Photo Courtesy of Robert H. Mohlenbrock @ USDA-NRCS PLANTS Database / USDA NRCS. 1992. Western wetland flora: Field office guide to plant species. West Region,
Deschampsia caespitosa (L.) Beauv.
Scientific Name Synonyms:
Life Span: Perennial
Growth Characteristics: A densely tufted, rather short-lived bunchgrass, growing 2 to 4 feet tall. It starts growth early in the spring, flowers from July to September, seeds mature August to September. It reproduces from seeds and tillers.
Seedhead:Open, erect to nodding panicle, 4 to 8 inches long; panicle branches hairlike, spreading, 1 to several per rachis node; spikelets about 1/8 inch long, it contains 2 dark brown to black florets; glumes awnless, as long as the entire spikelet; awn borne near lemma base and as long as spikelet.
Leaves: Abundant, glabrous, mostly basal; blades narrow, 5 to 8 inches long, flat or rolled; leaves folded in bud; collars noticeably swollen; ligule 1/8 to 3/8 inch long, membranous, tapering to tip, auricles absent.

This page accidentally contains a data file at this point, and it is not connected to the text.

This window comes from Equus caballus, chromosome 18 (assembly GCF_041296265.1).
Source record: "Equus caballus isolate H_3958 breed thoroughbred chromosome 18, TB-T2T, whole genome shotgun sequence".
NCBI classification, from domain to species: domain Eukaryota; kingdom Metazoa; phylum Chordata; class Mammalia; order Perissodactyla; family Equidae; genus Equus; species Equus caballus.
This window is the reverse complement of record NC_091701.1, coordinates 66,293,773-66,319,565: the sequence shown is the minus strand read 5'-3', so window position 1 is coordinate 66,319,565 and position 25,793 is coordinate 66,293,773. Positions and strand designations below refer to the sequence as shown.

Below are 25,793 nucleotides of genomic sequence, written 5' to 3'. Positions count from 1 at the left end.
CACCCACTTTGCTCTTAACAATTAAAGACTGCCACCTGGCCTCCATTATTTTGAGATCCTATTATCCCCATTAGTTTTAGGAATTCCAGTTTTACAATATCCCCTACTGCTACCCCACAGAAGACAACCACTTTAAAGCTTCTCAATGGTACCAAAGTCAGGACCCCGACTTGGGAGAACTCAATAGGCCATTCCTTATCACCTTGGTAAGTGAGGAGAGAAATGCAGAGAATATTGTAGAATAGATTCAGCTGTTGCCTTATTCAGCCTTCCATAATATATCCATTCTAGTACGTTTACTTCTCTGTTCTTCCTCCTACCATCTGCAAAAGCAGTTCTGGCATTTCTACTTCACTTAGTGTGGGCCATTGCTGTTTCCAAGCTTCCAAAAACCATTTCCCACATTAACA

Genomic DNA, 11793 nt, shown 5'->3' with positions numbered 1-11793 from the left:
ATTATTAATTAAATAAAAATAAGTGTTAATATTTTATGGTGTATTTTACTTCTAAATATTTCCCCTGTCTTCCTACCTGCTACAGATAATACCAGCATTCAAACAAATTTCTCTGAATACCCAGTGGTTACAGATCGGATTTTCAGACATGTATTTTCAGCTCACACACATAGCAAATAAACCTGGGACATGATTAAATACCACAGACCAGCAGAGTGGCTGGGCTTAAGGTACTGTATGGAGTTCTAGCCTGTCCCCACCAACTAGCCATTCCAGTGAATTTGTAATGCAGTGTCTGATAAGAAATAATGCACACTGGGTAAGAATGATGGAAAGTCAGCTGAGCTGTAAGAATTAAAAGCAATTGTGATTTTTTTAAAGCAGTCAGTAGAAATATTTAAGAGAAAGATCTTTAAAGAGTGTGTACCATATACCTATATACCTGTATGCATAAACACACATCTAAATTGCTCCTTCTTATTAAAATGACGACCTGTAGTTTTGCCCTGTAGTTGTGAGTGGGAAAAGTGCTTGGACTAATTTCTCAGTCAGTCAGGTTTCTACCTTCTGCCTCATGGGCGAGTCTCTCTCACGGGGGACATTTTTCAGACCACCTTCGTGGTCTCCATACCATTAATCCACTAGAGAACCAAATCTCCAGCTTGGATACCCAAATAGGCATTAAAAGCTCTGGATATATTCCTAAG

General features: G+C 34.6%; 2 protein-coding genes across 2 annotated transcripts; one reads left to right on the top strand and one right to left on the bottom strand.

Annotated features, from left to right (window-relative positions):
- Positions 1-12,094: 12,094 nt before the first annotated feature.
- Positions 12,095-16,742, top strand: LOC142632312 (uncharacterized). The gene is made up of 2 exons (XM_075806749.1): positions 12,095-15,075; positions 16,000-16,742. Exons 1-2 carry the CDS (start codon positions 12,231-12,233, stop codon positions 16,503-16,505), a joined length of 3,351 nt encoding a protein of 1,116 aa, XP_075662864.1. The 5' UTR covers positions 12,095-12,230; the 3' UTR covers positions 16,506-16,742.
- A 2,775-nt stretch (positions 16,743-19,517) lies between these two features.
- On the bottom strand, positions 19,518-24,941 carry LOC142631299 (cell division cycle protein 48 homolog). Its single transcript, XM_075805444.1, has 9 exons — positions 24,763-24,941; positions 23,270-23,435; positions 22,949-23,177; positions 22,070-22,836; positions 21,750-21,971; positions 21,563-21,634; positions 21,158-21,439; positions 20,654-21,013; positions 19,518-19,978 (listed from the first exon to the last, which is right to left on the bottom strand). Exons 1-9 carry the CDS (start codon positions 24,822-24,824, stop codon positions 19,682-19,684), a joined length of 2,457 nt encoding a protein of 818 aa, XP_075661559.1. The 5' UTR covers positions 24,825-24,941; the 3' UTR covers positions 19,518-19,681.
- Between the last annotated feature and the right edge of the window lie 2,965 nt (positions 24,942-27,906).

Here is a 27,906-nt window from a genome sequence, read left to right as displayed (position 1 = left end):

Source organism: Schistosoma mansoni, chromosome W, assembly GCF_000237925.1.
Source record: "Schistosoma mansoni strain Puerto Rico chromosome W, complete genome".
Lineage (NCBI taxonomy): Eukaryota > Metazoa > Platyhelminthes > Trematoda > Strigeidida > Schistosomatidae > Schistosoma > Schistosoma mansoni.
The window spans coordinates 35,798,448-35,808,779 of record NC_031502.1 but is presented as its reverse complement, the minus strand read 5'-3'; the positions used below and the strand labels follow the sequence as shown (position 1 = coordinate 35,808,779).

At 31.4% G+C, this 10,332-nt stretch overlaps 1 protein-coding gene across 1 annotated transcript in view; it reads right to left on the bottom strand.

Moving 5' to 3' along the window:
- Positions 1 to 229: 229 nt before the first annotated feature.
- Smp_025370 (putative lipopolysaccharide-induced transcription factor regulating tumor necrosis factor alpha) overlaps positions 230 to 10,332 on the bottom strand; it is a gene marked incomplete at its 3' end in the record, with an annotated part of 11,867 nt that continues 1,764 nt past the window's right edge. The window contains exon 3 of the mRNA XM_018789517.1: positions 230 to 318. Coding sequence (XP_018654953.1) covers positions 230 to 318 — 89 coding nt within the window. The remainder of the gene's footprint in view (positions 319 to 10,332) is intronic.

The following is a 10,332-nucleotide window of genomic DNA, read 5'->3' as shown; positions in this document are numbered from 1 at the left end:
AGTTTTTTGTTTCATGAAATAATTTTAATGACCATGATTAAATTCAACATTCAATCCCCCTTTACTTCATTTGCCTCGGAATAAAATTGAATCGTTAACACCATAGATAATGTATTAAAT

Tufted hairgrass is a native of Utah's mountains and meadows. It is widely distributed at elevations from 5,000 to 10,000 feet, where there is 16 inches of annual precipitation and supplemental run-in water.
Tufted hairgrass is resistant to fire, rarely being damaged by even hot intense fires.
Soils: It grows in deep, moisture-saturated, poorly drained soils or well-drained, well-developed soils. It withstands soil saturation for fairly long periods of time. It is somewhat tolerant to salt and alkalinity.
Associated Species: Timothy, redtop, sedges, willows, aspen.
Uses and Management:
Tufted hairgrass is considered to be a good forage plant for cattle, horses, sheep, elk and deer. Management involves moderate use - not more than 50 percent of the total annual yield with occasional rest during the sensitive part of its growing season (the seedstalk formation to the seed ripe stage). It also provides good feed and cover for small mammals and waterfowl.
Tufted hairgrass is resistant to toxic wastes, and is therefore often used in the reclamation of mining sites. It is also recommended for the reclamation of subalpine, alpine, and mountain meadow habitats. It is not recommended for revegetation of streambank areas, since the tufted fibrous roots provide limited bank stabilization.